Multiple myeloma is a malignant disease characterized by proliferation of clonal plasma cells in the bone marrow and typically accompanied by the secretion of monoclonal immunoglobulins that are detectable in the serum or urine. Increased understanding of the microenvironmental interactions between malignant plasma cells and the bone marrow niche, and their role in disease progression and acquisition of therapy resistance, has helped the development of novel therapeutic drugs for use in combination with cytostatic therapy. Together with autologous stem cell transplantation and advances in supportive care, the use of novel drugs such as proteasome inhibitors and immunomodulatory drugs has increased response rates and survival substantially in the past several years. Present clinical research focuses on the balance between treatment efficacy and quality of life, the optimum sequencing of treatment options, the question of long-term remission and potential cure by multimodal treatment, the pre-emptive treatment of high-risk smoldering myeloma, and the role of maintenance. Upcoming results of ongoing clinical trials, together with a pipeline of promising new treatments, raise the hope for continuous improvements in the prognosis of patients with myeloma in the future.
Professor Martin Bornhäuser (pictured) and Doctor Christoph Röllig, both experts in the field of blood cancer at the Carl Gustav Carus Medical Faculty of the Technische Universität (TU) Dresden, have now turned their long-term clinical and research experience in treatment of multiple myeloma into an instructive review for other physicians. After a short introduction into the current understanding of myeloma disease biology, the authors then describe the standard diagnostic work-up and provide a clear overview on the best available treatment options. These include established drugs such as melphalan or steroids, novel substances such as bortezomib and lenalidomide, and also therapies using stem cell transplantation.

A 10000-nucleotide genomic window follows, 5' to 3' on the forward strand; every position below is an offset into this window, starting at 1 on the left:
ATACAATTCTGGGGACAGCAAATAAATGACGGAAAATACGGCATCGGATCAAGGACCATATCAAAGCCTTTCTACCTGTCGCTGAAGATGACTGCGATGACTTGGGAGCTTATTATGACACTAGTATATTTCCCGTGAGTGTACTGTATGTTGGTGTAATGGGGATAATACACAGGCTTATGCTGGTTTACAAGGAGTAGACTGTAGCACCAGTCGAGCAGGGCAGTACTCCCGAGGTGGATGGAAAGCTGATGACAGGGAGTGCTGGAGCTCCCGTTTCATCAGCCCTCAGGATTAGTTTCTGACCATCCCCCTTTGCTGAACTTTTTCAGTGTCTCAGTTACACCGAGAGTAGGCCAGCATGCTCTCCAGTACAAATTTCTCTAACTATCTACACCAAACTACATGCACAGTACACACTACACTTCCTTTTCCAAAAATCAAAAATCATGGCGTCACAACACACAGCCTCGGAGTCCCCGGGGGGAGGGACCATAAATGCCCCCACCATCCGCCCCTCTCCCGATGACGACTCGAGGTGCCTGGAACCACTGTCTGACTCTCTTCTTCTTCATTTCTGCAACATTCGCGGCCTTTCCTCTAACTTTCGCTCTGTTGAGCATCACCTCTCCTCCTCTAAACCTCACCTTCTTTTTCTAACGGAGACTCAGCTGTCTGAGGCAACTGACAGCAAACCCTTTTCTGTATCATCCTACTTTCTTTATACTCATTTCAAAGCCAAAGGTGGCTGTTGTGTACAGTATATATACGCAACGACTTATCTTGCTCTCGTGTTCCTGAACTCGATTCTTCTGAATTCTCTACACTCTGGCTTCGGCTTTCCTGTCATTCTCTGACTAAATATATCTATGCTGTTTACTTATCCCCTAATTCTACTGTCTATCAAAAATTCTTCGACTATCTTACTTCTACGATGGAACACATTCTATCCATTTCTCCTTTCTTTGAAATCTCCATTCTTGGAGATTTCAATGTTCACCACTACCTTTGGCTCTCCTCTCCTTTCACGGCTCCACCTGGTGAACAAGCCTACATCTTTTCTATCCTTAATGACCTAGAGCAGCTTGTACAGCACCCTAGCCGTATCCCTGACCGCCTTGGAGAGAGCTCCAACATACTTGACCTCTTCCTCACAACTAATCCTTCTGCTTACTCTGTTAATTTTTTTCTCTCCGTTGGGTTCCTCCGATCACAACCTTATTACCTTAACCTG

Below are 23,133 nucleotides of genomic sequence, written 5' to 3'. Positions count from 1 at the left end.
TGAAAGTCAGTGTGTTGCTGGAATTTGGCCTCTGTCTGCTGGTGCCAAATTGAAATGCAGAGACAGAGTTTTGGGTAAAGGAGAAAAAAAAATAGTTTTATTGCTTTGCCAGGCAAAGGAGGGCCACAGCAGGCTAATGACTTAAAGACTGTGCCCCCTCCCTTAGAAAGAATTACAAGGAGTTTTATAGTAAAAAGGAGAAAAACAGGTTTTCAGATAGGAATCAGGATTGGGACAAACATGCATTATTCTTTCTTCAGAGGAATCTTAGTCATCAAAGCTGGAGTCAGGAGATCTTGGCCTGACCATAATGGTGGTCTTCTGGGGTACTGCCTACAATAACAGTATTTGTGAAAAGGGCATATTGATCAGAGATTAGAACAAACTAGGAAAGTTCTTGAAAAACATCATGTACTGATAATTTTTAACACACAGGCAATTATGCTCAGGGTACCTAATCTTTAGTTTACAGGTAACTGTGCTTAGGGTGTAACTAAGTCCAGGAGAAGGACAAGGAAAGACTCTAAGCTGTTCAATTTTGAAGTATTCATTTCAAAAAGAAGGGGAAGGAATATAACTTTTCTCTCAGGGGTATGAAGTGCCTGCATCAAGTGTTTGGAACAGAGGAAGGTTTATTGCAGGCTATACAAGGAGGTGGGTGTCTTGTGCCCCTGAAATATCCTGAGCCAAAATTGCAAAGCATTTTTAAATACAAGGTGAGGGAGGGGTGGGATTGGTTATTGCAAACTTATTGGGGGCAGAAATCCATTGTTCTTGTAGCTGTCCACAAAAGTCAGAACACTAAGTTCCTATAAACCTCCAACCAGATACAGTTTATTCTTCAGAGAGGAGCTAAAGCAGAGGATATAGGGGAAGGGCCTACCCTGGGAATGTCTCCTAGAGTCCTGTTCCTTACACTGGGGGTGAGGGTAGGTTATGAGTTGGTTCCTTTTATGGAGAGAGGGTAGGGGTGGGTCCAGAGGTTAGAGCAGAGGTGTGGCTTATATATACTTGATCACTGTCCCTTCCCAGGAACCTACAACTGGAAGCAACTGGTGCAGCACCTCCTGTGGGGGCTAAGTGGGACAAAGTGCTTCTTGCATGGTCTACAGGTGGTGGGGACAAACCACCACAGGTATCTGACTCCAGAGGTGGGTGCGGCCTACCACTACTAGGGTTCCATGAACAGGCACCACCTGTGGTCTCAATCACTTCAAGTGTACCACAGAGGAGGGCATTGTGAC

Multiple myeloma is one of the most common blood cancers, mainly diagnosed in elderly patients. As life expectancy increases, the frequency of the disease has therefore increased during the last decades. Both deeper insights into disease biology including interactions between malignant plasma cells and their bone marrow environment, and the design and clinical testing of new drugs have led to a considerable improvement in the prognosis of this mostly incurable disease during the last years. The right timing and the choice of the best treatment match for the particular myeloma stage and the needs of the individual patient are essential for optimal disease control.
Bornhäuser and Röllig present a structured guidance when and how which treatment should be used and introduce new ways to paralyze the cell cycle of cancer cells or to attack malignant cells by transfusing specific immune bodies. These new therapy approaches will help to further increase the prognosis of myeloma patients in the near future.
Illustration: Dresden Stem Cell Lab.
Science Daily (01/20/15)
Abstract (The Lancet; (12/22/14))